Some supporters of Sen. Rand Paul (R-Ky.) think he got a bum rap from critics of his speech at historically black Howard University this week. Andrew Sullivan wrote that "the sheer lack of any grace among some liberal commenters on what was an obvious outreach to African-Americans depresses me." Others, like National Journal's Josh Kraushaar, who gave Paul a hearty pat on the back for "showing up to make a case," were impressed that Paul went to Howard in the first place.
We can count Paul among the people impressed that Paul showed up. "Some people have asked if I'm nervous about speaking at Howard," Paul joked. "They say 'You know, some of the students and faculty may be Democrats.'" That landed like a brick on a concrete slab. After that, as though Paul had spent no time learning about Howard itself, Paul proceeded to lecture his audience on the history of black voters and the Republican Party, using the abridged version preferred by Fox News pundits: Lincoln freed the slaves, Democrats were the party of the Jim Crow, so black people should vote Republican. Paul mangled the name of one of the only elected black senators and a Howard alum, Massachusetts Republican Edward Brooke, calling him "Edwin Brooks," and then asked the audience if they knew that the founders of the NAACP were Republicans. The people in the audience replied, laughing and incredulous, that they did. Later he tried to whitewash his position on the Civil Rights Act of 1964, and an audience member pointed out that Paul's opposition to a key provision of the act was "on tape."
From his first lame joke, Paul condescended to his audience by repeatedly underestimating their knowledge of a subject they almost certainly understand better than he does. Institutions like Howard exist in part because much of America once refused to educate blacks and whites together. Paul might as well go to NASA to lecture the scientists on astrophysics.
Also strange is the presumption that somehow Paul was doing something risky or brave by speaking at a historically black college. Howard University is not a Greyhound bus station at midnight. It is way past time for pundits to retire the notion that white politicians deserve extra credit for being willing to talk to a room full of black people. This is, as one Republican once put it, the soft bigotry of low expectations. The history of Republican politics and the conservative movement means that a black audience has every right to be skeptical of the GOP, and that the burden is rightfully on that party to reconcile with black voters. Politicians are supposed to reach out to voters, not the other way around. No more gold stars for attendance.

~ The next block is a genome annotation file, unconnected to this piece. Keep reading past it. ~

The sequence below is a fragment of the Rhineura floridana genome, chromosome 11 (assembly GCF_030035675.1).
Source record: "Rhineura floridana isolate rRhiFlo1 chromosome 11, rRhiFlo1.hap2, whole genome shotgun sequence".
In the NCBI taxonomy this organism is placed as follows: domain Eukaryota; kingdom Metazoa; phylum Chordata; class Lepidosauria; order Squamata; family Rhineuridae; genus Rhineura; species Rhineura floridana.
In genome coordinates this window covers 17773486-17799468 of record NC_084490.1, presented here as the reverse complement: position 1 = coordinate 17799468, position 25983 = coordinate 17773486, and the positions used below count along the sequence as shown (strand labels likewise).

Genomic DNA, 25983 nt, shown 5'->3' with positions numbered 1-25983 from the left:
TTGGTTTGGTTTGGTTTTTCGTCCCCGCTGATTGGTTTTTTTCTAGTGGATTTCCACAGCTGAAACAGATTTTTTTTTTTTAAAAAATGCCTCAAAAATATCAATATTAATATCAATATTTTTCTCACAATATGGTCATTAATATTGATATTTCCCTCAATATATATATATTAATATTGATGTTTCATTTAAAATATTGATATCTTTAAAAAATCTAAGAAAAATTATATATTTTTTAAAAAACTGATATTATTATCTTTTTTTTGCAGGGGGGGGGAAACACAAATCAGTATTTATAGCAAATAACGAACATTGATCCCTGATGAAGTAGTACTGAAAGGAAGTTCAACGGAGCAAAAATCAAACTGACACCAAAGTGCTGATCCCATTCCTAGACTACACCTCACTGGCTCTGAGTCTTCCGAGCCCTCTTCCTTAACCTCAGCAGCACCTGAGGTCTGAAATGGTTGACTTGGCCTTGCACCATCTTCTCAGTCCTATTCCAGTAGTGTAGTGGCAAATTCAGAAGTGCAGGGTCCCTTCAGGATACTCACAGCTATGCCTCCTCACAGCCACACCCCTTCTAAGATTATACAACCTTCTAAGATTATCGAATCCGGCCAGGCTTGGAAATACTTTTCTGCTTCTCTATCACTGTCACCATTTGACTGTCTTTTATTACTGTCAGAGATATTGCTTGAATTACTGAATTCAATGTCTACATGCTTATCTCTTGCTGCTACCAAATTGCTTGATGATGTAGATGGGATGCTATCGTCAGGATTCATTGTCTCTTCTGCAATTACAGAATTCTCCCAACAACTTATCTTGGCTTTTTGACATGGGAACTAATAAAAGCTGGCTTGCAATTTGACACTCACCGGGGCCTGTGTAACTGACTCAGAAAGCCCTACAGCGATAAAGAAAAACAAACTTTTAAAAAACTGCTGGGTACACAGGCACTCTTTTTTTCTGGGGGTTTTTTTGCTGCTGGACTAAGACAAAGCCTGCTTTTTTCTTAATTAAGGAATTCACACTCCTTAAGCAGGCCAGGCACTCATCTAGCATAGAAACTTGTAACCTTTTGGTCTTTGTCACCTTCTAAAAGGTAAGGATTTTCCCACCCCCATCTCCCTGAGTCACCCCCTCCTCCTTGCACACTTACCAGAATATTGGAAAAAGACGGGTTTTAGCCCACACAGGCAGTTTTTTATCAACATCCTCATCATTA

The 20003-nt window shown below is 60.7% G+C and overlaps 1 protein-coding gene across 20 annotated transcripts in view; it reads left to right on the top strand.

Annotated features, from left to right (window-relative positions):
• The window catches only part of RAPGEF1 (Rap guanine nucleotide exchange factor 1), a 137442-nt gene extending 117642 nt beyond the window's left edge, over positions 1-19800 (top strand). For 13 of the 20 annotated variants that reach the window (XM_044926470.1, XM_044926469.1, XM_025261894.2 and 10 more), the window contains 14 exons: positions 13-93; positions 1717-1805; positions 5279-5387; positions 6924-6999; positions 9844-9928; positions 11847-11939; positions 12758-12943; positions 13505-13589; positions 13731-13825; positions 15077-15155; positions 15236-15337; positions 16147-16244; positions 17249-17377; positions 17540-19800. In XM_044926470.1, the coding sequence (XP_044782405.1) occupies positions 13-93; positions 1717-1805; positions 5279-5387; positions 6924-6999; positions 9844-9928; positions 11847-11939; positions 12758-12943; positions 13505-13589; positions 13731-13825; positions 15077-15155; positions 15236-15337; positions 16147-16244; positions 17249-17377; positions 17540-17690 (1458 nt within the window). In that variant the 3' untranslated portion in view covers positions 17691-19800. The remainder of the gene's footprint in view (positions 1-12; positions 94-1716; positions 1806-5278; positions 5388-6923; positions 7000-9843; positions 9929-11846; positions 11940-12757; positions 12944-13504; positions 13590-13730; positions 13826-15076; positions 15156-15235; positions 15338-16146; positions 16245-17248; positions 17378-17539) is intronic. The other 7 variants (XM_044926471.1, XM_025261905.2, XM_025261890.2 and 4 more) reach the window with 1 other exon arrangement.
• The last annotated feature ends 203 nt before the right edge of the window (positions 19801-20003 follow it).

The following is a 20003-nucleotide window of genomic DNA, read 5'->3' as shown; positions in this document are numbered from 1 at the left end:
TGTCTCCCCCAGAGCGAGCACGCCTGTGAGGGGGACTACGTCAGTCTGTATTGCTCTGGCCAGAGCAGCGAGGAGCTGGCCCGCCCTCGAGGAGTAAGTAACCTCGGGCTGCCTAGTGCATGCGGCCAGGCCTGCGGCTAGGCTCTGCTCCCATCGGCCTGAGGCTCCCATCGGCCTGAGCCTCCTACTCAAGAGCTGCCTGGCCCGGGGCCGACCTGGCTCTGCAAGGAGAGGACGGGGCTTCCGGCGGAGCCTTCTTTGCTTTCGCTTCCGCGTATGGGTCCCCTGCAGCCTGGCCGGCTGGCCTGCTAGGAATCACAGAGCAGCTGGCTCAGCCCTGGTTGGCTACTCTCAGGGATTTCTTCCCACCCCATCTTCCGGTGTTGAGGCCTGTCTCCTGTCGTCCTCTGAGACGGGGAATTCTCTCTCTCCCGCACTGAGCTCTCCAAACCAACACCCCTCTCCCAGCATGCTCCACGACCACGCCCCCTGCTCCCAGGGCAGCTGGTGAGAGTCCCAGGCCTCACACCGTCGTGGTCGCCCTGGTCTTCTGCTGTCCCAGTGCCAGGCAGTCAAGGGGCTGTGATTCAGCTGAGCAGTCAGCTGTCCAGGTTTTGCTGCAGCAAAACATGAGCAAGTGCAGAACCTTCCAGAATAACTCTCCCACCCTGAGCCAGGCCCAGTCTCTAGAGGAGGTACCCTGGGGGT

The official Republican history of race in America should no longer ignore the fact that Republicans abandoned black people after Reconstruction in the name of "reconciliation" between North and South or elide the party's post-1964 embrace of the politics of white racial resentment. That the party that was once the party of Jim Crow now gets upwards of 90 percent of the black vote is not an indictment of the Democratic Party. It is an indictment of the Republican Party.
Some of Paul's defenders, such as The Atlantic's Conor Friedersdorf, have complained that Paul was unfairly mocked as being "hilariously backward about race," even though Paul's positions on war and drug enforcement are much more progressive than other politicians, including many Democrats. Aside from the fact that the Howard audience was quite receptive to Paul on those issues, it's beside the point. In college, I used to hear all the time from liberals that simply being liberals somehow meant that they couldn't do or say anything racist. Paul wasn't being unfairly mocked for his positions on America's various wars against abstract concepts. He was justifiably mocked for dishonestly condescending to his audience. Having the "correct" politics no more absolves him of that than they would the annoying campus liberals I encountered as a college student.
Paul's unorthodox (for a Republican) positions on drug enforcement and national security, and even his recent shift on immigration, make him a better messenger to minority voters than most for Republicans. They reflect an admirable empathy for the marginalized and less powerful that the Republican party in general rarely expresses. Despite its misses, during Paul's Howard speech you could hear the beginnings of a small-government message that might appeal to minorities. But if that message is delivered with a comical underestimation of those who are meant to receive it, then don't be surprised if they toss the envelope in the trash without opening it.